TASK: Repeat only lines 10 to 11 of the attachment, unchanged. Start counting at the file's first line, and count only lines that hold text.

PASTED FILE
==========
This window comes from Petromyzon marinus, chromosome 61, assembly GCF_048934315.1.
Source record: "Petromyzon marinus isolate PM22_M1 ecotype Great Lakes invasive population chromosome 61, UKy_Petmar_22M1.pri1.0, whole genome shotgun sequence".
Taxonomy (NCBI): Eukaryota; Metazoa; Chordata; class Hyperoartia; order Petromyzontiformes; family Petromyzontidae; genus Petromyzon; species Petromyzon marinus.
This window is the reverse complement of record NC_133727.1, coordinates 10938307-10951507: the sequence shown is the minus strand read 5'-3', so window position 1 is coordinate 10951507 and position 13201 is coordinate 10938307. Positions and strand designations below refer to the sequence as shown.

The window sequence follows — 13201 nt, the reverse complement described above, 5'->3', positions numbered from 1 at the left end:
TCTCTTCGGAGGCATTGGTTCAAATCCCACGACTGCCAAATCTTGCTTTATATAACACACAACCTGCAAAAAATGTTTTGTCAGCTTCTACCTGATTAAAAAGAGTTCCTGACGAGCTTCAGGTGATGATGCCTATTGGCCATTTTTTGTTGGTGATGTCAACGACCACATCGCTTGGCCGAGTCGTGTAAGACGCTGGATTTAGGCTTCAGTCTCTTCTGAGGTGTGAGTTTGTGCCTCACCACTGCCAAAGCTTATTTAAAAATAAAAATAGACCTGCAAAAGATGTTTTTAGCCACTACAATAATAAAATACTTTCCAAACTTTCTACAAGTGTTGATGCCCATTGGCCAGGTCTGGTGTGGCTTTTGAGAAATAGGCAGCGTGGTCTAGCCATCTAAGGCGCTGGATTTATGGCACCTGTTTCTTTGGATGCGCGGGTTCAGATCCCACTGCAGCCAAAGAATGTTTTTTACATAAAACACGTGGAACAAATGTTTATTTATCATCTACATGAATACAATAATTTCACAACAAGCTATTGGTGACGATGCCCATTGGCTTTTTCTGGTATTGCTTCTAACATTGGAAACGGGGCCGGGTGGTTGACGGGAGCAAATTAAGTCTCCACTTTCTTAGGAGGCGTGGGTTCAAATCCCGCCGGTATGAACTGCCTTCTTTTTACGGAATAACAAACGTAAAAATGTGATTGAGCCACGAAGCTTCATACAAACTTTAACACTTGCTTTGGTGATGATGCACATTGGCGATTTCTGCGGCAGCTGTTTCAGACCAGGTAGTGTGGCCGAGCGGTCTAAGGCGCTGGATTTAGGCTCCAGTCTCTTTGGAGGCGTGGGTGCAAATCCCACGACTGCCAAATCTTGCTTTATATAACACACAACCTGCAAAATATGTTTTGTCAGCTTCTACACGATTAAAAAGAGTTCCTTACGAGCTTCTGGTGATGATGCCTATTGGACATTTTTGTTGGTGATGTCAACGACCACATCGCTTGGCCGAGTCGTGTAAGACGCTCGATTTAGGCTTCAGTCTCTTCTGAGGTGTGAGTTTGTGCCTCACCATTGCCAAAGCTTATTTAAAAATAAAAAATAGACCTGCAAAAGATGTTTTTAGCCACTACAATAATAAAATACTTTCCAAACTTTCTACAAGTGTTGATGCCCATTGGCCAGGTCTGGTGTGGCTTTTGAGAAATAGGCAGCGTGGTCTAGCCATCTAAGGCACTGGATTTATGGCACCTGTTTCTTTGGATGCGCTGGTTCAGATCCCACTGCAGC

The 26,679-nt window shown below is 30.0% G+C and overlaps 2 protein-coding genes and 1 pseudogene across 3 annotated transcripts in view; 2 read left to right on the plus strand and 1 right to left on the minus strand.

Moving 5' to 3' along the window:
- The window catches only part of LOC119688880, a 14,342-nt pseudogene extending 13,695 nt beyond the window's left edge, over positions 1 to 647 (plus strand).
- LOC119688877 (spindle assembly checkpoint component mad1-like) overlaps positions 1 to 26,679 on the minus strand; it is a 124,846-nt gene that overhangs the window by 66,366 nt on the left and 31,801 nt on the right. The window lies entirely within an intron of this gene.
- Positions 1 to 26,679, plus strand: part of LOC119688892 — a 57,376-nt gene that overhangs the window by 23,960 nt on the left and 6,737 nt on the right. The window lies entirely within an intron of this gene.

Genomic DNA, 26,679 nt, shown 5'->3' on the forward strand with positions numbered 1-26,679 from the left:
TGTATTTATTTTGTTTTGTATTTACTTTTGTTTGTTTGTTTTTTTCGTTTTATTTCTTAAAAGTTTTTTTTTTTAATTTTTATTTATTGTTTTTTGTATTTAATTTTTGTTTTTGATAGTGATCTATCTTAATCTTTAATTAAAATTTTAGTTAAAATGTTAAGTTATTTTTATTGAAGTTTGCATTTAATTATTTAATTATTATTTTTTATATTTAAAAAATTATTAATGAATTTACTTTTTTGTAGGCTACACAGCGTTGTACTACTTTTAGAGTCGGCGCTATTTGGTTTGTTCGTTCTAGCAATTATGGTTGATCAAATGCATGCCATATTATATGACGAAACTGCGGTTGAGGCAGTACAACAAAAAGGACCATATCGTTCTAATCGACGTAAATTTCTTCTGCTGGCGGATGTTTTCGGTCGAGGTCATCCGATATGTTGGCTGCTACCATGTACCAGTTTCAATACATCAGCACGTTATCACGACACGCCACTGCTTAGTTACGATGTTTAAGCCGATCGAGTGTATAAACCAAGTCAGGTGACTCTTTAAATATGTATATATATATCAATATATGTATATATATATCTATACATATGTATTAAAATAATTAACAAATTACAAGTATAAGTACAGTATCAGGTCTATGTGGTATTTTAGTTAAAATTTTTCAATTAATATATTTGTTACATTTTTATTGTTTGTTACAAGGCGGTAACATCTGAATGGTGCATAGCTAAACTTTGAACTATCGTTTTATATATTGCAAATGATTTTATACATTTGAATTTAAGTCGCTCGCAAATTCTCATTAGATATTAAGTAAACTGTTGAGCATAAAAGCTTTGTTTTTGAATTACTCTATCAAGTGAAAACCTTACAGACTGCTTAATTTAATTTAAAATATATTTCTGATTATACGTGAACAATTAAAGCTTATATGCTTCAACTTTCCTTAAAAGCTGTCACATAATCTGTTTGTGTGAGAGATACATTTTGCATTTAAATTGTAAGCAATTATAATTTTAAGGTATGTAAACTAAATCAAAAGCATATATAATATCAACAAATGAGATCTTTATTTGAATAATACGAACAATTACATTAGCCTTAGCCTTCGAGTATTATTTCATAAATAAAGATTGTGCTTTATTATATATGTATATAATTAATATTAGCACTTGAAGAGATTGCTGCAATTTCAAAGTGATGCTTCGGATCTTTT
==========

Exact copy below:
- LOC119688877 (spindle assembly checkpoint component mad1-like) overlaps positions 1 to 26,679 on the minus strand; it is a 124,846-nt gene that overhangs the window by 66,366 nt on the left and 31,801 nt on the right. The window lies entirely within an intron of this gene.
- Positions 1 to 26,679, plus strand: part of LOC119688892 — a 57,376-nt gene that overhangs the window by 23,960 nt on the left and 6,737 nt on the right. The window lies entirely within an intron of this gene.